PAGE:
Credit-rating agency Standard & Poor’s downgraded Puerto Rico’s general-obligation bonds to junk levels Tuesday, making it even more difficult for the fiscally distressed island to borrow money and dig out from its severe fiscal problems.

The downgrade has implications for a broad spectrum of investors because Puerto Rican debt is held by about 70 percent of U.S. municipal mutual funds, according to Morningstar, a market research firm. It also marks a setback for the island, where a long recession and high unemployment have triggered an exodus to the U.S. mainland unmatched since the 1950s.

The bonds, which have been paying ever-larger yields as the territory has sunk deeper in debt, have long been attractive because their earnings are free of state and federal taxes.

With outstanding obligations that dwarf Detroit’s $18 billion, Puerto Rico could have an impact on the larger municipal bond market. Although the commonwealth is barred from filing for bankruptcy and leaders have undertaken serious austerity measures — raising taxes and slashing pensions — the specter of default of some of its estimated $70 billion in debt remains a concern.

“The full implications of this downgrade are a real unknown,” said Matt Fabian, managing director of Municipal Market Advisors, a firm that tracks the municipal bond market. The question, he said, is “How will bondholders react?”

If the S&P action is followed by similar moves by rating agencies Moody’s or Fitch, Puerto Rico could be forced to put up cash to get out of derivative contracts and other financing deals that might be terminated by the change in its creditworthiness, Fabian added.

S&P said its downgrade is related to Puerto Rico’s “reduced capacity to access liquidity” from its Government Development Bank. Beyond moving the general obligation bonds to junk status, S&P also downgraded to speculative levels bonds secured by budget appropriations and others supporting its employee retirement system.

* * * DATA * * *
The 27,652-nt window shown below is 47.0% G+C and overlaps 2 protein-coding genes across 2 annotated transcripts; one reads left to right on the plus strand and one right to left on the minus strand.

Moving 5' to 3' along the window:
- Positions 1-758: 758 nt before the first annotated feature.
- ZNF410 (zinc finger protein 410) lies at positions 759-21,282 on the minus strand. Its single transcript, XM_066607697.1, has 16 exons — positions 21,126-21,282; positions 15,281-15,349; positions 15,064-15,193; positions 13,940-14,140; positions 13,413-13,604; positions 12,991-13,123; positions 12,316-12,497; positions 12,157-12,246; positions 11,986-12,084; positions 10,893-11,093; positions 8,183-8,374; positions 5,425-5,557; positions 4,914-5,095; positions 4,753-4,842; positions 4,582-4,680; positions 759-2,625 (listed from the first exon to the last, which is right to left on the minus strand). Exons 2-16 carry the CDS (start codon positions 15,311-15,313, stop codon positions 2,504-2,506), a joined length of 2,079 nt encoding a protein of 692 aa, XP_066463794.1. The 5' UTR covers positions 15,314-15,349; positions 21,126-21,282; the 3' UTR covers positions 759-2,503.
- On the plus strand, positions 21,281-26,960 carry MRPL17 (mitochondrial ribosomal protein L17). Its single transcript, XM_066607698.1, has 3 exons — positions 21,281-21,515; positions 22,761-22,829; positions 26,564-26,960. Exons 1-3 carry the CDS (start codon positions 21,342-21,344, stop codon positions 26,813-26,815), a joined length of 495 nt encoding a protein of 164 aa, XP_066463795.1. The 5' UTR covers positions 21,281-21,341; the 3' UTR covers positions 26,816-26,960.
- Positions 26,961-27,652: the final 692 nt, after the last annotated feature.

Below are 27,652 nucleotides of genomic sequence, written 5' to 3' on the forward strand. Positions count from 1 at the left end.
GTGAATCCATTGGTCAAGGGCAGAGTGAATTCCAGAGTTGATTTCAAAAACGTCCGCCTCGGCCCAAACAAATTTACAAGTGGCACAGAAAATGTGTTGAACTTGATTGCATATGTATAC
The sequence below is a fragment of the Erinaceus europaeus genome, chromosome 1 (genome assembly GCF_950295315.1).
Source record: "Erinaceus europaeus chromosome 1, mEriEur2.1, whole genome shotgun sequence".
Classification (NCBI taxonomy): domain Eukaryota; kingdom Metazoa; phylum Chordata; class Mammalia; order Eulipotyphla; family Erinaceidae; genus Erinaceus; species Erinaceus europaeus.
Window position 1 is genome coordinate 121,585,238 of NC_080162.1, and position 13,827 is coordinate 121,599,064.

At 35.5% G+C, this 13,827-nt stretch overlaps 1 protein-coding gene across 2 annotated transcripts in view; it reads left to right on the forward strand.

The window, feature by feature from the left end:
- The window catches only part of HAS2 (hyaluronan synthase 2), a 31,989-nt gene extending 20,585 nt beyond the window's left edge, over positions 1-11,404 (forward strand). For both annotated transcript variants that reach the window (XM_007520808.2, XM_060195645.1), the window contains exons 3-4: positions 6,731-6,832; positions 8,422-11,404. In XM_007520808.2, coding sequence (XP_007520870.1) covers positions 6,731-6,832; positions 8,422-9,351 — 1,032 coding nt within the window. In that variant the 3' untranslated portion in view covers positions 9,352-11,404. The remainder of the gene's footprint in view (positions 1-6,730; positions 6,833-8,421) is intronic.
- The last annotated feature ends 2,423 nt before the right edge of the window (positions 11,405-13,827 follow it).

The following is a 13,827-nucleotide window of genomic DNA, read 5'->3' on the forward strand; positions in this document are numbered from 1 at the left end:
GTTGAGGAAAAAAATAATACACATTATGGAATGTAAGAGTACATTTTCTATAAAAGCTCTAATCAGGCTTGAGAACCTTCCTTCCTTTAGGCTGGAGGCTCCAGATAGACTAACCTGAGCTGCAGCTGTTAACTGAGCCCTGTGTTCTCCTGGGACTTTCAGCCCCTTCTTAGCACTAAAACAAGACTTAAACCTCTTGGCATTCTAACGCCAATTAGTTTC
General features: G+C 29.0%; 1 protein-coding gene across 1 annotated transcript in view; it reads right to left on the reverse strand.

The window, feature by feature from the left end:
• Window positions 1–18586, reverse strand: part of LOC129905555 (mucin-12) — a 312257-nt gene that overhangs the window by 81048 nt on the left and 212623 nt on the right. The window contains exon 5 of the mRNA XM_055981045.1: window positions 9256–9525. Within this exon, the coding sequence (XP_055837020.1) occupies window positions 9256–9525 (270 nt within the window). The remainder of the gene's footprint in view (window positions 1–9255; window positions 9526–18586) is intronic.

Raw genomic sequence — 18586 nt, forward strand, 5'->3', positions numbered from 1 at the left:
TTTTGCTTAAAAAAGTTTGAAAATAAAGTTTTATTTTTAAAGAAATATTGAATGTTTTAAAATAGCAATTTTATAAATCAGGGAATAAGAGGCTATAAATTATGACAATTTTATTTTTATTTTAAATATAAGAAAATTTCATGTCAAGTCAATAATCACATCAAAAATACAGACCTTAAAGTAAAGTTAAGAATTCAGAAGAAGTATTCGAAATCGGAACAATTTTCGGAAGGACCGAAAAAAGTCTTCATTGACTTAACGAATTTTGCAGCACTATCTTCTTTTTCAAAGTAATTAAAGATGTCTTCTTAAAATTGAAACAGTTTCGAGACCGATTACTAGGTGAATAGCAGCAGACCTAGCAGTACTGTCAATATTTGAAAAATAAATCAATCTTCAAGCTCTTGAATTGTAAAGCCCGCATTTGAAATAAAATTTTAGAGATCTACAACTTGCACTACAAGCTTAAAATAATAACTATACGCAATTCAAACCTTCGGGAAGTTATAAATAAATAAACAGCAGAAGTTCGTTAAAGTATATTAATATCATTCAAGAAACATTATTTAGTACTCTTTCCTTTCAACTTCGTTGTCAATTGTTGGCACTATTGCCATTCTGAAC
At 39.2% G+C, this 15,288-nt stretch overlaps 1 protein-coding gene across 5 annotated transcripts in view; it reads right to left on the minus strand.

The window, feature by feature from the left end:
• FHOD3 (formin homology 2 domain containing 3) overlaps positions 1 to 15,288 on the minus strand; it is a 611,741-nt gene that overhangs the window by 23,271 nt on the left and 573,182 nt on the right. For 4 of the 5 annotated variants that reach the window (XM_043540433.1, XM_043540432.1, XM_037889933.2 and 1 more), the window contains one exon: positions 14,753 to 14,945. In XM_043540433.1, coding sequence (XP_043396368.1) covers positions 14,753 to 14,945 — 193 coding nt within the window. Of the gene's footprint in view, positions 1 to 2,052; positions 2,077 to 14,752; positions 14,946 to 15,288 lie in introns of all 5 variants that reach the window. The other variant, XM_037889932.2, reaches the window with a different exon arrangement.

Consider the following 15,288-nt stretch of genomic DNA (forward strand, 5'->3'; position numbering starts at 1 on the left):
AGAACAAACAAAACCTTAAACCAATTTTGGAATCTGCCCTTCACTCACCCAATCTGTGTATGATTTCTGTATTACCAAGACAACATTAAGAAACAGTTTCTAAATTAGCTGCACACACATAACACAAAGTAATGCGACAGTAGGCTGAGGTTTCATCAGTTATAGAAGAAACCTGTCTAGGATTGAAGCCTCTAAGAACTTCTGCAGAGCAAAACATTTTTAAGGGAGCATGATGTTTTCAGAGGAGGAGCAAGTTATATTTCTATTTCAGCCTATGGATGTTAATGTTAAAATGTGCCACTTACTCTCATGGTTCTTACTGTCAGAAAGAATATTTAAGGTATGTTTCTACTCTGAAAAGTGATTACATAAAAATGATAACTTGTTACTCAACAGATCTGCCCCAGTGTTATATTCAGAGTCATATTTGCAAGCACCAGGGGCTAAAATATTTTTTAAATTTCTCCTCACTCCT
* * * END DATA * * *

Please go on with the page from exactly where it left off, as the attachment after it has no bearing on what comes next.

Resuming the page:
The move to downgrade Puerto Rico’s debt came despite a concerted effort by government officials to alter the island’s fiscal trajectory.

In the past year, the government has pushed through reforms trimming pensions for teachers and other government employees. Meanwhile, tax revenue is up and the island said it has plans to introduce a balanced budget in 2015 — which would mark the first time in many years Puerto Rico’s budget has not been propped up by borrowing.

“These measures were evidently not enough to sway the rating agency,” said Candice Lee, a Morningstar analyst.

Still, she said, given the big sell-off of bonds triggered by news of Puerto Rico’s deep fiscal problems last year, “it remains unclear whether the risk of default has already been priced into Puerto Rico general-obligation bonds, which were yielding well over 10 percent at the 10-year maturity range.”

The impact of the downgrade could become clearer shortly because Puerto Rico needs to come to market in the coming weeks to borrow money to fill accumulated budget deficits.

Puerto Rico’s top economic ­officials said they planned to persevere with their austerity efforts, as well as strategies for boosting tourism and lifting the island’s sagging job market.

“While we are disappointed with Standard & Poor’s decision, we remain committed to the implementation of our fiscal and economic development plans. We believe the investment community will recognize the positive impact of the reforms that the [Gov. Alejandro Javier] Garcia Padilla Administration has enacted in due course,” Treasury Secretary Melba Acosta Febo and David H. Chafey, president of the island’s Government Development Bank, said in a written statement.